Finding Nemo

Posted on in Healthy Living by Annika Jackson

One 16-Year-Old’s
Vegetarian Journey


We live in a society of sleepwalkers. Conservationists and the media try to wake us up but to no avail. We say, “Five more minutes,” roll over, and close our eyes. How can a 16-year-old help us? By giving you what I hope is a strong cup of ethically harvested coffee. I was eating a tuna sandwich when my eyes opened. I had come home from kindergarten
when my mom gave me a snack and put Finding Nemo into the VCR. We had a fish tank right next to the TV. I made the connection. Many tears and years later I became a vegetarian. Not everyone has personal experiences like mine to benefit from, but you can’t ignore the facts. The number of land animals killed annually in the US for food is 9.7 billion.

And the fecal matter these animals produce adds up. Methane released through digestion traps heat in the atmosphere much more effectively than CO2. As you know, the greenhouse effect was helpful until humans got involved and turned the environment’s temperature to “Max.” This meat craving is emitting 18% of all greenhouse gases.

I’m vegetarian because I passionately love animals. They do so much for us, from animal testing (medical and cosmetic) to search and rescue. Yet the scientific community has not recognized that they are sentient beings—they can feel and perceive emotion. New Zealand is the only country that has banned all animal testing and publically acknowledges that animals are sentient. That’s right—everyone convinced that their pet loves them is probably on to something. Yet despite all of the things our furry friends do for us, they are eaten in some countries. Cattle are sacred to some in India, but in the US we chow down on hamburgers. Isn’t it hypocritical to ask that they spare our domesticated animals while we slaughter theirs?

I was eventually driven to vegetarianism by the treatment of baby chicks. It was my ninth year on this planet, and I had become interested in animals rights. I decided I’d go through Netflix and see what I could find. Halfway into one documentary was a scene at a factory farm where people were sorting hatchlings. The voiceover explained that the males are thrown away or ground up into dog food while they’re still alive. I couldn’t believe that such horrific practices actually existed and were tolerated. Methods of “chick culling” include grinding, neck breaking, electrocution, and suffocation in plastic bags. Unfortunately, consumers buying eggs cannot avoid supporting culling, since it is practiced in both free range and caged farms.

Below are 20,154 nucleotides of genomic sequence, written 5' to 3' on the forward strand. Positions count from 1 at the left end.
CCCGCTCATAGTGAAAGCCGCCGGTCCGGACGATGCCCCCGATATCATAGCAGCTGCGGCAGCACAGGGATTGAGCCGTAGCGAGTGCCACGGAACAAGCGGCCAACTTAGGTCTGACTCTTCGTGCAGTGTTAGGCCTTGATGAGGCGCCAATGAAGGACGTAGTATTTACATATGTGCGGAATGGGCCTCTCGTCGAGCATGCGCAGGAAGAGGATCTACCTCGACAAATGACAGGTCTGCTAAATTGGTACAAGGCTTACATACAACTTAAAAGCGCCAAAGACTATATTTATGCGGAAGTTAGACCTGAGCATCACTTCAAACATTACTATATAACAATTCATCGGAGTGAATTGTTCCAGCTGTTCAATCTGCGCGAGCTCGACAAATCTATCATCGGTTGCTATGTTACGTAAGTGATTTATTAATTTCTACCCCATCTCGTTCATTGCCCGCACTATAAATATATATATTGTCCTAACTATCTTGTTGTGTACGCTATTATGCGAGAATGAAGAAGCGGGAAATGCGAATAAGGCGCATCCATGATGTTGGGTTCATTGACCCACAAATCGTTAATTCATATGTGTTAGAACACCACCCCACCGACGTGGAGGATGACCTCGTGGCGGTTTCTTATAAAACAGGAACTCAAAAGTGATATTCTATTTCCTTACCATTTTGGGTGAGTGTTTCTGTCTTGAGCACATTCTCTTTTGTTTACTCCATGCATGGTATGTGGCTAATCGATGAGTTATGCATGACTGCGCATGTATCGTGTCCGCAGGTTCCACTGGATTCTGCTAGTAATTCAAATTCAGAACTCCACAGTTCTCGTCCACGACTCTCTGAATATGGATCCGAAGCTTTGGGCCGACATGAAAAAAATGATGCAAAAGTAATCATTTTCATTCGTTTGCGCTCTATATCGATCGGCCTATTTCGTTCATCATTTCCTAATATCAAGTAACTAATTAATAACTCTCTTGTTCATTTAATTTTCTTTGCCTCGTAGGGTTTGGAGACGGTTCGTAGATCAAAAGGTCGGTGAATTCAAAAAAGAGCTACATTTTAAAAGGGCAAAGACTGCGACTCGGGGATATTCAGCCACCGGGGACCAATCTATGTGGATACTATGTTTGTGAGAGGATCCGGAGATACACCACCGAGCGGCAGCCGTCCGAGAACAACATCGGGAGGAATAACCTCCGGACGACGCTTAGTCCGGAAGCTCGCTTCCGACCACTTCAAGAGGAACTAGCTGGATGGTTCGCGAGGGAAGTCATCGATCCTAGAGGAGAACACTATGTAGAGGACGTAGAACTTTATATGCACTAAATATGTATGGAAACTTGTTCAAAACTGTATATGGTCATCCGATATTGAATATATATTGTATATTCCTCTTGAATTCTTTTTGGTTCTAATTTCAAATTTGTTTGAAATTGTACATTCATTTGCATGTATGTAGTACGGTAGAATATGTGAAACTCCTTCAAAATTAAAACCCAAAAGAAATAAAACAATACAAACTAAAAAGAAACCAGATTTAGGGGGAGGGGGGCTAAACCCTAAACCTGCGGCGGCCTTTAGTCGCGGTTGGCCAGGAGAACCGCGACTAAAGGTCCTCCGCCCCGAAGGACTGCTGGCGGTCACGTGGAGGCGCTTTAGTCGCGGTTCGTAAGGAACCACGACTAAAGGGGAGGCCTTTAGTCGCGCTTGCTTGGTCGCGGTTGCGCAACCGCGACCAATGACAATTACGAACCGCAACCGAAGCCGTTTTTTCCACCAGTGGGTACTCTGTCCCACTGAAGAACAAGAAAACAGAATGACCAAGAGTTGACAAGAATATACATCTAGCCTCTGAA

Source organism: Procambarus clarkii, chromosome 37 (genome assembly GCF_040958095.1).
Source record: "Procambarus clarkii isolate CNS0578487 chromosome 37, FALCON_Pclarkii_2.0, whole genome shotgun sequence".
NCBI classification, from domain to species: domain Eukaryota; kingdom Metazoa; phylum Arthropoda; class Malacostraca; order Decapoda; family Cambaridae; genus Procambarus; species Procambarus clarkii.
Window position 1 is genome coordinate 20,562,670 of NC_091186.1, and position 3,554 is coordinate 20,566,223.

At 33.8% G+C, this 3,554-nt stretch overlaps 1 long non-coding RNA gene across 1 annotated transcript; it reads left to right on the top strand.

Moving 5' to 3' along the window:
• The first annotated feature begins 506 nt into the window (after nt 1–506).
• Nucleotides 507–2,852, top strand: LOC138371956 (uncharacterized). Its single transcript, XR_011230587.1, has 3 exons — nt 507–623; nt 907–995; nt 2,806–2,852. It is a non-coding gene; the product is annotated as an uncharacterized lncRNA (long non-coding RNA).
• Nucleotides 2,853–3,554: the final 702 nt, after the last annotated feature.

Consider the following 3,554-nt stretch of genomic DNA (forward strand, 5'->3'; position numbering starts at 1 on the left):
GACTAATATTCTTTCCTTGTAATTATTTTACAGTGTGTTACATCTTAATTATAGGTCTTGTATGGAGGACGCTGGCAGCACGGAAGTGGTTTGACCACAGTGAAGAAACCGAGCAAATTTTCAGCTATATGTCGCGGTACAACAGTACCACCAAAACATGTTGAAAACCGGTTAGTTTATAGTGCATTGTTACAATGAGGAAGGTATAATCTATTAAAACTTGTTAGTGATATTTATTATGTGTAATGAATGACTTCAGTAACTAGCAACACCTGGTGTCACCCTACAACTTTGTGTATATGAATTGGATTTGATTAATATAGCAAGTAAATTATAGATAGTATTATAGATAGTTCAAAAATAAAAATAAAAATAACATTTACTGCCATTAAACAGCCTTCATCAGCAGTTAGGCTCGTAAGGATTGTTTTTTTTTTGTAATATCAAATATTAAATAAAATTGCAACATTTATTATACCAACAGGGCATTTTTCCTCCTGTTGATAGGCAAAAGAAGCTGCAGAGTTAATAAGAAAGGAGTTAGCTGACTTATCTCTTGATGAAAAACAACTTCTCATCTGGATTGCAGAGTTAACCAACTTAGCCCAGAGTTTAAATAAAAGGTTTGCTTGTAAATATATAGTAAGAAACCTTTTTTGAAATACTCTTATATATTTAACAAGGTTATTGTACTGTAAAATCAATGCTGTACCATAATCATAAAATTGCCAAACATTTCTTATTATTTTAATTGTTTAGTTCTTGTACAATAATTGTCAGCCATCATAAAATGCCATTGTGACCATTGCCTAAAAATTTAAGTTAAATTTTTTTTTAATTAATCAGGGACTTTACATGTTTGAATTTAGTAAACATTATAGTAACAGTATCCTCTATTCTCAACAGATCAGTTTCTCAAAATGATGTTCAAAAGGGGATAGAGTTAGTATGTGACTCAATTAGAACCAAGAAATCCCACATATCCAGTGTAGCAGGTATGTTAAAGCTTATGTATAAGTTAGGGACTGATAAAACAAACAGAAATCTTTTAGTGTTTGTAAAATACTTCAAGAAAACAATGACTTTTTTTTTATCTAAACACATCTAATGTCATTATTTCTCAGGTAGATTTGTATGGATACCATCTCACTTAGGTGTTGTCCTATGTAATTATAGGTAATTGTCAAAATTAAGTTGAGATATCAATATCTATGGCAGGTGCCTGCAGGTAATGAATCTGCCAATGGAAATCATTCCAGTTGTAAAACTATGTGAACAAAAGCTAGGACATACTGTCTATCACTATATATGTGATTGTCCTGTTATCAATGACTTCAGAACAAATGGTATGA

Being a vegetarian at 16 is not always easy. Fortunately for me, I live in an area that is progressive and accepting of people’s choices. Don’t get me wrong, I have been asked about 50 times: “If you were stranded on an island and the only thing to eat was meat, would you eat it?” or the ever popular, “Isn’t a vegetarian diet like eating bunny food?” or “How could you ever give up bacon?!” Despite all those semi-irritating questions, my peers don’t make it too hard for me. Actually, I know several people at my high school that are vegetarian and or even vegan. Those that choose this diet are usually self-educated on the issues, but students that are meat-eaters have very limited understanding. I think that’s one of the reasons there are so few of us compared to how large the human population really is. We are slightly educated on these topics in school, but teachers barely dust the surface. The extent of some of my peers’ knowledge comes from Food, Inc., which we watched in our social issues class in freshman year. The only other time is when our teachers brought up climate change in our science and English classes.

As I continue to seek knowledge, I realize that a vegetarian diet benefits not only animals but humans as well. Nonorganic meat is pumped full of hormones and antibiotics. That red meat is the only dietary cause of colon cancer. A writing mentor of mine was born into a farming family where every meal had meat. His mother, brother, and aunt have all contracted colon cancer—an example of the risks of a carnivorous diet. An average American consumes 270 pounds of meat a year. If everyone adopted Meatless Mondays, consumption would be reduced by 15% (about 40 pounds a year), greenhouse gas emission by 11 kilograms per person, and an individual’s risk of colon cancer by 22%.

I believe that people genuinely care about animals, but how can they be demonstrating that if they still eat meat? Beans, nuts, and quinoa are all high in protein and have low impact on the environment. The number of meat alternatives is plentiful, and not all are made of tofu. Our survival as a species is dependent upon the choices of everyone on earth. What’s important is that instead of waiting around for others to do something, everyone becomes an active participant in maintaining these healthy solutions. “Start by doing what’s necessary, then do what’s possible, and suddenly you are doing the impossible,” proclaimed Francis of Assisi.

Annika Jackson is a 16-year-old vegetarian at Tamalpais High School in Mill Valley. She loves animals, is copresident of a club dedicated to preserving the ocean, and regularly volunteers for conservation organizations.

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